There are so many reasons a writer writes. Is it for the fame and fortune, that more than likely won't come, is it for the desire to be noticed, or to drive yourself completely insane? Or maybe you have a powerful message to share with the world.
I write because it makes me happy. To create new worlds so far from my own, or maybe not so far, to develop new and interesting characters, to try new structures and experiment with an idea. For me it's about the art. And if something that I write gets noticed then so be it. That's just an extra bonus. Of course I want to be published. I want my stories to be noticed. What serious writer doesn't?
Do I want fame and fortune? Again, who doesn't? But there are much easier ways to get there than by writing. I know very few writers that actually make a living at what they do, but I know many writers that have written fabulous stories and have been published by many a literary magazine or trade publisher. It's definitely possible to be published, but it's hard. It's a challenge. But do I care if I ever see my name on the front of a book? Not really. Because I just want to write.
I love the feeling I get when I read a story or essay in public and people come up to me afterwards saying what a great piece it was. Or, when they come up to me month's later and say they loved that piece I read at such and such. The fact that people remember what I have written, for me, is validation enough.
But I still work my hardest to learn new techniques that have worked for other writers. I am always trying to hone my craft, perfect my art, even though I know it will never be perfect. It might be good, it can always be better, and someone will always think I could have or should have done this or that differently. In the end, all that matters is how happy I am with the finished product.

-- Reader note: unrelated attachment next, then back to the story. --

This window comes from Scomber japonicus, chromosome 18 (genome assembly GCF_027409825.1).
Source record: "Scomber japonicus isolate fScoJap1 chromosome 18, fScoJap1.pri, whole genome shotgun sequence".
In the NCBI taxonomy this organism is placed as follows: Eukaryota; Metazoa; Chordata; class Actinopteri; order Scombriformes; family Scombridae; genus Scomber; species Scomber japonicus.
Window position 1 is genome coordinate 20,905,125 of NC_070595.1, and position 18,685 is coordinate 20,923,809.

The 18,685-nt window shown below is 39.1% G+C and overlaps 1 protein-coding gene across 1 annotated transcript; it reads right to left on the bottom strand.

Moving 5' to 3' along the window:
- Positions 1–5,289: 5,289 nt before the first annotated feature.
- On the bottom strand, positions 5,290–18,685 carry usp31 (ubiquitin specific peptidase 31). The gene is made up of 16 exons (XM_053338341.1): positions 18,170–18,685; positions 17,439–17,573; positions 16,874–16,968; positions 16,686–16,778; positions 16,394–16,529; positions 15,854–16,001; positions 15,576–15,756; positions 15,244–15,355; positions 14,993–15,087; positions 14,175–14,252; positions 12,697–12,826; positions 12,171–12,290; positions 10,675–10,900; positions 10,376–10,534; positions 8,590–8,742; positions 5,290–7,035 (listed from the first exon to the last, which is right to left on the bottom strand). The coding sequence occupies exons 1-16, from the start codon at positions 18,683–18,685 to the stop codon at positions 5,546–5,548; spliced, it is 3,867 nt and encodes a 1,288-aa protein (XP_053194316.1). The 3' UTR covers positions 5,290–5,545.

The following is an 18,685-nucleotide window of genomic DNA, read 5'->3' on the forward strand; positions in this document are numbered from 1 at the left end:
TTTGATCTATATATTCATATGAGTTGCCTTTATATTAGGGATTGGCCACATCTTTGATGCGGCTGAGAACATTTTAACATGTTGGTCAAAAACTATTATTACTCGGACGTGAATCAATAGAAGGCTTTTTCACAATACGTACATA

And then I submit those stories to contests, to literary mags, in the hopes that someone else will see the vision I had while writing it. It doesn't always work, but sometimes it does. And sometimes, someone likes a story that I was not even particularly pleased with, but sent it out anyway.
Like most writers, I am my own worst critic. You can edit a story ten times and on the eleventh, still find something that could be changed or made better. There comes a point where you have to have faith and just let it go. If it gets turned down, it's not the worst thing that could happen. I think for me, the challenge is as much fun as the writing itself. Take a literary magazine for instance. Most get hundreds, even thousands, of submissions a year and of those submitted, maybe only publish 1-3% of those. Those numbers are demoralizing. But it also makes me want to try even harder.
Whenever I receive a rejection, I read that magazine to see what beat me out. Usually, I can see it, sometimes I can't. More often than not, I go back to the rejected piece and if there are glaring problems, I fix them and resubmit. If I don't see anything wrong with it, I resubmit. And I have seen some success from the diligence.
It may take forever, but at least, through the whole thing, I am writing.